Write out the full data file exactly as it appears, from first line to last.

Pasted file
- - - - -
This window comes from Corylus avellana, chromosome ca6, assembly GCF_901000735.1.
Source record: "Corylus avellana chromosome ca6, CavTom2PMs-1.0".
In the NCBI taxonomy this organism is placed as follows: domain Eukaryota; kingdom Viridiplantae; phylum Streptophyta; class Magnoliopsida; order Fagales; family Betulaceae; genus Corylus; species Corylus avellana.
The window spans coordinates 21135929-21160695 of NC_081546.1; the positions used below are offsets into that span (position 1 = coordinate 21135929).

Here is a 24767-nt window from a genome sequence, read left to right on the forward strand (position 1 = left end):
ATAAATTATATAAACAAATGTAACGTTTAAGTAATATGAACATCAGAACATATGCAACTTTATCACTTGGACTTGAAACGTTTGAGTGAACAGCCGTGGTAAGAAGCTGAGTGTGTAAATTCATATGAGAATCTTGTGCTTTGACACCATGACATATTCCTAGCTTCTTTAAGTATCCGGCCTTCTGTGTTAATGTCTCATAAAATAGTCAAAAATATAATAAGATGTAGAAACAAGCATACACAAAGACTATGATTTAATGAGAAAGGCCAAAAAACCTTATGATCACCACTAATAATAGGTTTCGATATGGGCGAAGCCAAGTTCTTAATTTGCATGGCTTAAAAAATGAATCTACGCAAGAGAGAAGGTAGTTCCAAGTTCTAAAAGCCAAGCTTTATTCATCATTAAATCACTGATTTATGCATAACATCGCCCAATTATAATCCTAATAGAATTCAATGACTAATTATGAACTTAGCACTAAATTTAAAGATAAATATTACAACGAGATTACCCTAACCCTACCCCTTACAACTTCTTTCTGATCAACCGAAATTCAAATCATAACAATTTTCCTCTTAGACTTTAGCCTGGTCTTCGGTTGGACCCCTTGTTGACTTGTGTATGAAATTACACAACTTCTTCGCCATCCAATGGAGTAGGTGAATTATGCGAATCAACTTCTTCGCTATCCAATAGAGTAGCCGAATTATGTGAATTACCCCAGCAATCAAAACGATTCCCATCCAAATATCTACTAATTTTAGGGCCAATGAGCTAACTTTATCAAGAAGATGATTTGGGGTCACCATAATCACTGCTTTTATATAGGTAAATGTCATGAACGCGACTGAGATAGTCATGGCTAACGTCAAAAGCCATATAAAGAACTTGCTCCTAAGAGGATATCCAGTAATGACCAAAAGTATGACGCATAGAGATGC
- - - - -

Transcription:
This window comes from Corylus avellana, chromosome ca6, assembly GCF_901000735.1.
Source record: "Corylus avellana chromosome ca6, CavTom2PMs-1.0".
In the NCBI taxonomy this organism is placed as follows: domain Eukaryota; kingdom Viridiplantae; phylum Streptophyta; class Magnoliopsida; order Fagales; family Betulaceae; genus Corylus; species Corylus avellana.
The window spans coordinates 21135929-21160695 of NC_081546.1; the positions used below are offsets into that span (position 1 = coordinate 21135929).

Here is a 24767-nt window from a genome sequence, read left to right on the forward strand (position 1 = left end):
ATAAATTATATAAACAAATGTAACGTTTAAGTAATATGAACATCAGAACATATGCAACTTTATCACTTGGACTTGAAACGTTTGAGTGAACAGCCGTGGTAAGAAGCTGAGTGTGTAAATTCATATGAGAATCTTGTGCTTTGACACCATGACATATTCCTAGCTTCTTTAAGTATCCGGCCTTCTGTGTTAATGTCTCATAAAATAGTCAAAAATATAATAAGATGTAGAAACAAGCATACACAAAGACTATGATTTAATGAGAAAGGCCAAAAAACCTTATGATCACCACTAATAATAGGTTTCGATATGGGCGAAGCCAAGTTCTTAATTTGCATGGCTTAAAAAATGAATCTACGCAAGAGAGAAGGTAGTTCCAAGTTCTAAAAGCCAAGCTTTATTCATCATTAAATCACTGATTTATGCATAACATCGCCCAATTATAATCCTAATAGAATTCAATGACTAATTATGAACTTAGCACTAAATTTAAAGATAAATATTACAACGAGATTACCCTAACCCTACCCCTTACAACTTCTTTCTGATCAACCGAAATTCAAATCATAACAATTTTCCTCTTAGACTTTAGCCTGGTCTTCGGTTGGACCCCTTGTTGACTTGTGTATGAAATTACACAACTTCTTCGCCATCCAATGGAGTAGGTGAATTATGCGAATCAACTTCTTCGCTATCCAATAGAGTAGCCGAATTATGTGAATTACCCCAGCAATCAAAACGATTCCCATCCAAATATCTACTAATTTTAGGGCCAATGAGCTAACTTTATCAAGAAGATGATTTGGGGTCACCATAATCACTGCTTTTATATAGGTAAATGTCATGAACGCGACTGAGATAGTCATGGCTAACGTCAAAAGCCATATAAAGAACTTGCTCCTAAGAGGATATCCAGTAATGACCAAAAGTATGACGCATAGAGATGC